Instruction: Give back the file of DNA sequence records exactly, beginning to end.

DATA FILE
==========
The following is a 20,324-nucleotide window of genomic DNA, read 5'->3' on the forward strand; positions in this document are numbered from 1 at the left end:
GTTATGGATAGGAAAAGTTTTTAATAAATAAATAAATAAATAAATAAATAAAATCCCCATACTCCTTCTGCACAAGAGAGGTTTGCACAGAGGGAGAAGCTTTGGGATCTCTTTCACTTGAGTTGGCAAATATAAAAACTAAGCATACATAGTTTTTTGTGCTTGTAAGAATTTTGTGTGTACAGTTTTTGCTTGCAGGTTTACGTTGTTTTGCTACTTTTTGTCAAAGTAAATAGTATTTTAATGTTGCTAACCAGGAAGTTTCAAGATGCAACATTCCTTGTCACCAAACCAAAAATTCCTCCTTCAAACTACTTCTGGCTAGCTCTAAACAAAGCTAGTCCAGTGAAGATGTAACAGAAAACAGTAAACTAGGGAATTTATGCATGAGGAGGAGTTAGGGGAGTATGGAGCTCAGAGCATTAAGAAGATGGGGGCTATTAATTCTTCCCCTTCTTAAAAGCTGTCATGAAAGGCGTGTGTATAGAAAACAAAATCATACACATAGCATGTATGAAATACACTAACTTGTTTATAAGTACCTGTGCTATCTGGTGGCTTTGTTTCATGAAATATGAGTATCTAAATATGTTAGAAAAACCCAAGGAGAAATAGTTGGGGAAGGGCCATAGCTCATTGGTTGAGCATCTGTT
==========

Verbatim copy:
The following is a 20,324-nucleotide window of genomic DNA, read 5'->3' on the forward strand; positions in this document are numbered from 1 at the left end:
GTTATGGATAGGAAAAGTTTTTAATAAATAAATAAATAAATAAATAAATAAAATCCCCATACTCCTTCTGCACAAGAGAGGTTTGCACAGAGGGAGAAGCTTTGGGATCTCTTTCACTTGAGTTGGCAAATATAAAAACTAAGCATACATAGTTTTTTGTGCTTGTAAGAATTTTGTGTGTACAGTTTTTGCTTGCAGGTTTACGTTGTTTTGCTACTTTTTGTCAAAGTAAATAGTATTTTAATGTTGCTAACCAGGAAGTTTCAAGATGCAACATTCCTTGTCACCAAACCAAAAATTCCTCCTTCAAACTACTTCTGGCTAGCTCTAAACAAAGCTAGTCCAGTGAAGATGTAACAGAAAACAGTAAACTAGGGAATTTATGCATGAGGAGGAGTTAGGGGAGTATGGAGCTCAGAGCATTAAGAAGATGGGGGCTATTAATTCTTCCCCTTCTTAAAAGCTGTCATGAAAGGCGTGTGTATAGAAAACAAAATCATACACATAGCATGTATGAAATACACTAACTTGTTTATAAGTACCTGTGCTATCTGGTGGCTTTGTTTCATGAAATATGAGTATCTAAATATGTTAGAAAAACCCAAGGAGAAATAGTTGGGGAAGGGCCATAGCTCATTGGTTGAGCATCTGTT